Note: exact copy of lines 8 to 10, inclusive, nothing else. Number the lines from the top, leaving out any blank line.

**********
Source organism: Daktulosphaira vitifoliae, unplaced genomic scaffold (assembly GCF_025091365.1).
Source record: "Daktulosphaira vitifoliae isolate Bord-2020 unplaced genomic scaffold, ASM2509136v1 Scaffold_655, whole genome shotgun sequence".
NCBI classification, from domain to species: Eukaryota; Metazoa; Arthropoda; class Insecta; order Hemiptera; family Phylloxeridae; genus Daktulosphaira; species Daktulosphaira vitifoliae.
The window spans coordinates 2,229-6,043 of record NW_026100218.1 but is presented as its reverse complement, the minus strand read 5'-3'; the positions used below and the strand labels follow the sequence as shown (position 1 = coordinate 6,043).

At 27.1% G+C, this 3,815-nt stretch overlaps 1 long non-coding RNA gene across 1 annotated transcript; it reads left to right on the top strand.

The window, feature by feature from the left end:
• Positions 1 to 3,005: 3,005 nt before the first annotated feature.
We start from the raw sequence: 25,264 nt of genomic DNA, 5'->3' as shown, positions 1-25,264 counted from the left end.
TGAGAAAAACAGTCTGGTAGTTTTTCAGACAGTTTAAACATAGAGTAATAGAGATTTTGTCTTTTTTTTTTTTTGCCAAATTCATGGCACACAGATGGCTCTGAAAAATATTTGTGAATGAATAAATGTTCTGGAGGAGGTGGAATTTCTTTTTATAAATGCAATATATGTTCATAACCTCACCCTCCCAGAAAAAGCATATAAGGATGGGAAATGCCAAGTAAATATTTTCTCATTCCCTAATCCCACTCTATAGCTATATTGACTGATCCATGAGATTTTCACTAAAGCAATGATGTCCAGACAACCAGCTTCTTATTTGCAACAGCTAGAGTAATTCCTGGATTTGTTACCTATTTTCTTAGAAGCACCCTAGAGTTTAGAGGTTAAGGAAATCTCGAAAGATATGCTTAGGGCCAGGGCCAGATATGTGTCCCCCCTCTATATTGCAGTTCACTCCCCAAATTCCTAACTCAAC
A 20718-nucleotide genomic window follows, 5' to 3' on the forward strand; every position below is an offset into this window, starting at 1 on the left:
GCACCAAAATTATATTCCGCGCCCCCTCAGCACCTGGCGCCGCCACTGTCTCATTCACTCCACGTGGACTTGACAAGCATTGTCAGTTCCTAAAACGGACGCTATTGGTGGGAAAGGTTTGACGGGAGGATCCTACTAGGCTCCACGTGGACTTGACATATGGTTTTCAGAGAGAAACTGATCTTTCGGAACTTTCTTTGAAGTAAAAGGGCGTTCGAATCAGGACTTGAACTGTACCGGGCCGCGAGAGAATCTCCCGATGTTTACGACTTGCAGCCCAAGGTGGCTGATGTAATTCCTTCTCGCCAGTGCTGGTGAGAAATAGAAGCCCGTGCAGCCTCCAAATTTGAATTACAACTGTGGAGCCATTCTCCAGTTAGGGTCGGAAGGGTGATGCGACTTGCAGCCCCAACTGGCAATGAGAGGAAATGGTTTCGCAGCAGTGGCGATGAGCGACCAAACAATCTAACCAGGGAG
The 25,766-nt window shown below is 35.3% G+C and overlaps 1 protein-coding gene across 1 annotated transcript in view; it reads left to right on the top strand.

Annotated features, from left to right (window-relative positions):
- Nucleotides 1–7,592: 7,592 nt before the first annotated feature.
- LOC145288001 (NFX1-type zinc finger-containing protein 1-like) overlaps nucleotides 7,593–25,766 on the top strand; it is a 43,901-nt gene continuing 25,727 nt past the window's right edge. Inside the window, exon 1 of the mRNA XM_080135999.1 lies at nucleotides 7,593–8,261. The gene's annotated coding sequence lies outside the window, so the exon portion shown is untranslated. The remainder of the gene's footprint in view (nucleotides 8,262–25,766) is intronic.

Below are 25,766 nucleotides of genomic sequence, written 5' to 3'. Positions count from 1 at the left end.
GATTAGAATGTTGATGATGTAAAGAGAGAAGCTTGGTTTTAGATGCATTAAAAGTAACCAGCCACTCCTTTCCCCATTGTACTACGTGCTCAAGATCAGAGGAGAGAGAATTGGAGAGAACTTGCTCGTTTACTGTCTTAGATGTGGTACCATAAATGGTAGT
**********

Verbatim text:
We start from the raw sequence: 25,264 nt of genomic DNA, 5'->3' as shown, positions 1-25,264 counted from the left end.
TGAGAAAAACAGTCTGGTAGTTTTTCAGACAGTTTAAACATAGAGTAATAGAGATTTTGTCTTTTTTTTTTTTTGCCAAATTCATGGCACACAGATGGCTCTGAAAAATATTTGTGAATGAATAAATGTTCTGGAGGAGGTGGAATTTCTTTTTATAAATGCAATATATGTTCATAACCTCACCCTCCCAGAAAAAGCATATAAGGATGGGAAATGCCAAGTAAATATTTTCTCATTCCCTAATCCCACTCTATAGCTATATTGACTGATCCATGAGATTTTCACTAAAGCAATGATGTCCAGACAACCAGCTTCTTATTTGCAACAGCTAGAGTAATTCCTGGATTTGTTACCTATTTTCTTAGAAGCACCCTAGAGTTTAGAGGTTAAGGAAATCTCGAAAGATATGCTTAGGGCCAGGGCCAGATATGTGTCCCCCCTCTATATTGCAGTTCACTCCCCAAATTCCTAACTCAAC
A 20718-nucleotide genomic window follows, 5' to 3' on the forward strand; every position below is an offset into this window, starting at 1 on the left: